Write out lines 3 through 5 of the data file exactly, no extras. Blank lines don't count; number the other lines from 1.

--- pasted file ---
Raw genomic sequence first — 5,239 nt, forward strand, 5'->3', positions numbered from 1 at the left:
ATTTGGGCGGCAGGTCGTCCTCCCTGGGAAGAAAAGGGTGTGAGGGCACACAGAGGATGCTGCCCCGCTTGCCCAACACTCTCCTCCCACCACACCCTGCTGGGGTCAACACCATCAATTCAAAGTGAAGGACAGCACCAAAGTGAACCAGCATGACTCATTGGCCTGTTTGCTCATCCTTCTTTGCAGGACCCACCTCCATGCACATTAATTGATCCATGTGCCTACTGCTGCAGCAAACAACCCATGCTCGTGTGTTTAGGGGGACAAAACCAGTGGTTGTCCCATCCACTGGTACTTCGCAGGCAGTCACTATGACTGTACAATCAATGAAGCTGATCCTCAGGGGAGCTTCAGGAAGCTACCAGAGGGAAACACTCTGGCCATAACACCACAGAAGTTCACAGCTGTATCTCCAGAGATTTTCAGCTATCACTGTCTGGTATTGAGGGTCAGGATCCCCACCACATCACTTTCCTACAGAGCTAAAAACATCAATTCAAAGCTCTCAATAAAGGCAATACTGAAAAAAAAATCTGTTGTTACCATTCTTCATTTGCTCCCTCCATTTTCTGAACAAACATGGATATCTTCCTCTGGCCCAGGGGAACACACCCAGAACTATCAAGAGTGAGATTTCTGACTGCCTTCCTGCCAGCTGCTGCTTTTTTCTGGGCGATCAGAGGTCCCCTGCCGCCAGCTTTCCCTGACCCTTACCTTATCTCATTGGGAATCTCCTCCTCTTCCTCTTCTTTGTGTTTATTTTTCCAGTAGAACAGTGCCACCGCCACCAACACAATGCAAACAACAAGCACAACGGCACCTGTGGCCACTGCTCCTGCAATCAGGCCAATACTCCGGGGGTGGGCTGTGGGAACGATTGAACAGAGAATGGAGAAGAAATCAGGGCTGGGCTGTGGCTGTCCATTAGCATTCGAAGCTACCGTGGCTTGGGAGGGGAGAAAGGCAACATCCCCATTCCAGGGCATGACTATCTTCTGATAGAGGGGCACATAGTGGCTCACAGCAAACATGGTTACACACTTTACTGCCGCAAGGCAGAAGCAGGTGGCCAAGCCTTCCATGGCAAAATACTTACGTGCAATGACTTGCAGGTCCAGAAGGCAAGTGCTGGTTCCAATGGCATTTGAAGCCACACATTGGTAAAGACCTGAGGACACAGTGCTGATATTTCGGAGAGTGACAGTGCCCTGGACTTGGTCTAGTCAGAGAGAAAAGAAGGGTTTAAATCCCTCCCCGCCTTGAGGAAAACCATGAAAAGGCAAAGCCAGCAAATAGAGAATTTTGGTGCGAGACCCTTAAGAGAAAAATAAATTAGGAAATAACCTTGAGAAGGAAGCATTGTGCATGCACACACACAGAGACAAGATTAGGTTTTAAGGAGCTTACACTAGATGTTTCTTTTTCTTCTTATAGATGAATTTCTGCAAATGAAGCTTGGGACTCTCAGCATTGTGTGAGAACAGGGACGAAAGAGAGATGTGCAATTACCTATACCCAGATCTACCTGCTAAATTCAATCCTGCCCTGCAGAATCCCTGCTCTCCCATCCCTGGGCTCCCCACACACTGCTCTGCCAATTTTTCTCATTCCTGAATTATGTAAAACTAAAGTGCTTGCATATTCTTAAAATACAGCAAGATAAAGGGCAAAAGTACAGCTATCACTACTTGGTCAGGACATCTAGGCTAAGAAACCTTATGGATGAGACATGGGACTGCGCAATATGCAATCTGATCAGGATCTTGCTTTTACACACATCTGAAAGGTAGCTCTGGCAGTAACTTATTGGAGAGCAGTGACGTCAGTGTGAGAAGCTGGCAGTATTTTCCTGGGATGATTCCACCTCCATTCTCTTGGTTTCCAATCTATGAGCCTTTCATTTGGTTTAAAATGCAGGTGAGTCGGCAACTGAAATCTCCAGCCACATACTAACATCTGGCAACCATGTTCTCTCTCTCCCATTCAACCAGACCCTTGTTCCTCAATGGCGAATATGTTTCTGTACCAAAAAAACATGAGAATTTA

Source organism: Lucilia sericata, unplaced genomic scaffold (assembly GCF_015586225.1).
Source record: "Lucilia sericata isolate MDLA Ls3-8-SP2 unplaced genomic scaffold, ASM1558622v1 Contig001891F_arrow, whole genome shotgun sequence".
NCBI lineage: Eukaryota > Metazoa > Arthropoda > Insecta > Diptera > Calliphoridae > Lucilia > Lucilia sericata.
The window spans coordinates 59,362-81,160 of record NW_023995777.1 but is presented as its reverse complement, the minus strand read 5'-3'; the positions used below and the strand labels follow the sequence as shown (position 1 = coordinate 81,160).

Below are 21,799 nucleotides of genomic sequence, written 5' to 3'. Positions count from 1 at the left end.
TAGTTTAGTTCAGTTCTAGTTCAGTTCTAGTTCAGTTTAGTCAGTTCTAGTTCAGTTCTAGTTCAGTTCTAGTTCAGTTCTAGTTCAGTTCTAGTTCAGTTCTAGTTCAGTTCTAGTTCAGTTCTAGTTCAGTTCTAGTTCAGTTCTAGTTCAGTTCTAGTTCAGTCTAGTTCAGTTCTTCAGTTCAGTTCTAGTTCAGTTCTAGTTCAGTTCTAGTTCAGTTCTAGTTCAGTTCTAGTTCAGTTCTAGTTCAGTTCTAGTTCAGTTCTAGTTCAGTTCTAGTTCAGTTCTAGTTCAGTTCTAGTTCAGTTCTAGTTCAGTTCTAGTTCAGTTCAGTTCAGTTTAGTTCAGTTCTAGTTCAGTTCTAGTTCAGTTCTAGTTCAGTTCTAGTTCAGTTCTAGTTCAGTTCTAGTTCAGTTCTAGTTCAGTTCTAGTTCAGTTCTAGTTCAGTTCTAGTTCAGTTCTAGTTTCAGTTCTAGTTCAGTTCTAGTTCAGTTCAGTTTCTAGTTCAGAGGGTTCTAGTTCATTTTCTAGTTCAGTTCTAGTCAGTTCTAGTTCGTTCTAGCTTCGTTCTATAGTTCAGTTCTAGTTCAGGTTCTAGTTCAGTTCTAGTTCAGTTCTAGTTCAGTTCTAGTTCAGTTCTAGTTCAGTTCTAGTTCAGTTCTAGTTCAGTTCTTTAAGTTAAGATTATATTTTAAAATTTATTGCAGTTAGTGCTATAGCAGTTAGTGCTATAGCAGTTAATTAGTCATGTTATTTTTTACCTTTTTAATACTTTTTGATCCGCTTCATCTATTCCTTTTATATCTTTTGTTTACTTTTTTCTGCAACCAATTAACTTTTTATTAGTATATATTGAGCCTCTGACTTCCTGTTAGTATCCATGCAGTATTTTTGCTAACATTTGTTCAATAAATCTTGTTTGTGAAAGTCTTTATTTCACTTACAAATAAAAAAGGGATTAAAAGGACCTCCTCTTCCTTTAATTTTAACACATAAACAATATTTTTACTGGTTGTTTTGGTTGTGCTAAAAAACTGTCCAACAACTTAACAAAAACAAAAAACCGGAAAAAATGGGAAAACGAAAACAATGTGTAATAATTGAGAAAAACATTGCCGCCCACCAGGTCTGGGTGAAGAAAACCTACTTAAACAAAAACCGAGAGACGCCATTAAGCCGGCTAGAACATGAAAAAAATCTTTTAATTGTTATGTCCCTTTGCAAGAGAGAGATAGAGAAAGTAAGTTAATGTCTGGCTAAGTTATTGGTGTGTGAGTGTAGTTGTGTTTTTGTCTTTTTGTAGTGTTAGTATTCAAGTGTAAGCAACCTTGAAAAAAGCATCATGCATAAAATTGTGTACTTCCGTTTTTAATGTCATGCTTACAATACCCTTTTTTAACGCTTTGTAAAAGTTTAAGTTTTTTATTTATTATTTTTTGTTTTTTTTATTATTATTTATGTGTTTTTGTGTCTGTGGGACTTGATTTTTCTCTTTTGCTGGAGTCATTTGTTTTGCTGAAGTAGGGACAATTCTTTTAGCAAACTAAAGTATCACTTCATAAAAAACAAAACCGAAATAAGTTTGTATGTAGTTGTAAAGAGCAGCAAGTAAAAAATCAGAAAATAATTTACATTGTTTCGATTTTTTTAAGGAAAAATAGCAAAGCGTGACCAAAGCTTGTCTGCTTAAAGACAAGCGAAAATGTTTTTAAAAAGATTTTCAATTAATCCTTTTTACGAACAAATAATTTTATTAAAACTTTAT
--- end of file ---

Source organism: Lucilia sericata, unplaced genomic scaffold (assembly GCF_015586225.1).
Source record: "Lucilia sericata isolate MDLA Ls3-8-SP2 unplaced genomic scaffold, ASM1558622v1 Contig001891F_arrow, whole genome shotgun sequence".
NCBI lineage: Eukaryota > Metazoa > Arthropoda > Insecta > Diptera > Calliphoridae > Lucilia > Lucilia sericata.